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Paul Zimmerman

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#MeToo: What Employers Need to Know About New Laws in New York State and City Concerning Workplace Sexual Harassment

The New York State Legislature and New York City Council have passed sweeping anti-sexual harassment laws expanding the landscape of employers’ existing obligations in addressing sexual harassment in the workplace. The laws follow on the heels of the #MeToo movement and are aimed at providing greater protection against sexual misconduct on the job. Here’s a rundown of the new mandates, with the deadlines for compliance:

New York State Legislation:

Effective immediately, the laws expand the scope of the New York State Human Rights Law (NYCHRL) so that its protections against sexual harassment in the workplace now apply to employees and non-employees (e.g., contractors, subcontractors and vendors) alike. The NYCHRL is also amended to allow claims of gender-based harassment by all employees, no matter the size of their employer, and extend the statute of limitations for such claims to three years after the occurrence of alleged harassment.

Effective July 11, 2018, employers can no longer require confidentiality and non-disclosure provisions in agreements written to resolve sexual harassment claims, except when it’s the employee’s desire to include these terms. Rather, an employer’s settlement agreement may include confidentiality language only when it’s the settling individual’s preference. And even if it is, the contract must provide a 21-day period for the employee to consider whether to accept the confidentiality provision(s) covering sexual harassment claims, along with a 7-day period following the signing of a settlement agreement to revoke it.

Effective July 11, 2018, employers are prohibited from requiring employees to agree to mandatory arbitration of sexual harassment claims.(As of this writing, it’s unclear whether this provision will withstand federal preemption by the Federal Arbitration Act and the recent decision by the Supreme Court of the United States in Epic Systems Corp. v. Lewis. Nevertheless, employers should consider what impact this requirement will have on existing agreements and employee handbooks).

Effective October 9, 2018, employers are required to adopt and implement written anti-harassment policies and provide annual sexual harassment training to all employees. The policies and training must meet or exceed models to be developed by the New York State Division of Human Rights and New York State Department of Labor. Employers will be required to conduct trainings on an annual basis for all employees, including managers and supervisors.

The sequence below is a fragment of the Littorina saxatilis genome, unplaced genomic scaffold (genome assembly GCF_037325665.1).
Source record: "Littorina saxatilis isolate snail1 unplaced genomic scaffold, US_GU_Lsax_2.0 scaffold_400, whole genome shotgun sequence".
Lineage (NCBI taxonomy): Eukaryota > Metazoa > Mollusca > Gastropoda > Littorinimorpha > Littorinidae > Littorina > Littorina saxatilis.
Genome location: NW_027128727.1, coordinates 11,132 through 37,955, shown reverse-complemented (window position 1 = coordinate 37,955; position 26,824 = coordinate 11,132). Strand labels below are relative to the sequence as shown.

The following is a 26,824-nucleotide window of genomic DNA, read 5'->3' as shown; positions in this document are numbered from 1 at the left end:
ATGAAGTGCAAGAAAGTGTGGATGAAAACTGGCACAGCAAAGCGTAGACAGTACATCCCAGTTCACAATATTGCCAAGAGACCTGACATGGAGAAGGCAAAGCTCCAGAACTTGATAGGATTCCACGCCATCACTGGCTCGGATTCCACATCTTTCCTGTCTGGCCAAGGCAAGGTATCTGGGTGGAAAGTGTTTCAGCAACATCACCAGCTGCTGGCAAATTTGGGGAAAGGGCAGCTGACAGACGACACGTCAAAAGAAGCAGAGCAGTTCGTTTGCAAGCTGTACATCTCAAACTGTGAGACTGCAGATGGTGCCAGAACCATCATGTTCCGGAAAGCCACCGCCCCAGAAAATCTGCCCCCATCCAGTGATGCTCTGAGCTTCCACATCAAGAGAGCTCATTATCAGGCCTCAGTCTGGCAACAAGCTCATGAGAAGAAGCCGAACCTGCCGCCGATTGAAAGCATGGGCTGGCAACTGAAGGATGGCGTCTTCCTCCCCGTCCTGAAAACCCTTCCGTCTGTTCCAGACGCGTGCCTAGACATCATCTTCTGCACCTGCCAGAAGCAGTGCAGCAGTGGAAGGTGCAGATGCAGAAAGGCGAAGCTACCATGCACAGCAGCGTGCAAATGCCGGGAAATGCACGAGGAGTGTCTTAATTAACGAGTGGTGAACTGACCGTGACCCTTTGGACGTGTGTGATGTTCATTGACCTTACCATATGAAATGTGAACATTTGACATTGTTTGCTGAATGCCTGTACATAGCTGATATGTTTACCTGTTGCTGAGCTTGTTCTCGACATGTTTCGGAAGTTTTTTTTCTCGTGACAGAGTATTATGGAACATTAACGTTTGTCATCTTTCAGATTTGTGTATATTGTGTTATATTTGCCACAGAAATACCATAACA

New York City – Stop Sexual Harassment in New York City Act 

Effective immediately, the NYCHRL, which governs harassment in the workplace, will apply to all employers, regardless of size.

Effective immediately, the statute of limitations for filing claims of sexual harassment with the New York City Commission of Human Rights under the NYCHRL is extended from one year to three years.

Effective September 6, 2018, all employers must conspicuously post an anti-sexual harassment rights and responsibilities poster and provide their employees an information sheet to be created by the New York City Commission on Human Rights.

Effective April 1, 2019, employers with 15 or more employees (including interns) need to provide annual interactive sexual harassment training. The training must define and provide examples of sexual harassment and hit upon the topics of bystander intervention and the complaint process. Toward that end, the New York City Commission on Human Rights will develop online sexual harassment training modules for use by employers. Employers will be required to provide training to a new employee after 90 days of employment (unless the individual already received the required training at another employment within that training cycle), and records of training must be maintained for at least three years, including signed employee acknowledgments.

The Takeaway

Employers, the time to act is now. Review and, if necessary, revise your existing policies, employment contracts, severance agreements and other contracts to ensure compliance with these new state and city laws. And if you don’t have anti-harassment policies and a training program in place, develop and implement them immediately. In so doing, it’s recommended that you not blindly adopt the state and/or city’s model policies or training programs. Understand that these are designed to provide a minimum threshold that should adjusted and built upon based on the needs of your company.

All that being said, even if your existing harassment policies comply with the new laws, best practice suggests you redistribute them. Work with your human resources professionals and employment lawyers to safeguard your company and ensure compliance with these new laws. #YouToo

This blog post is not offered as, and should not be relied on as, legal advice. You should consult an attorney for advice in specific situations.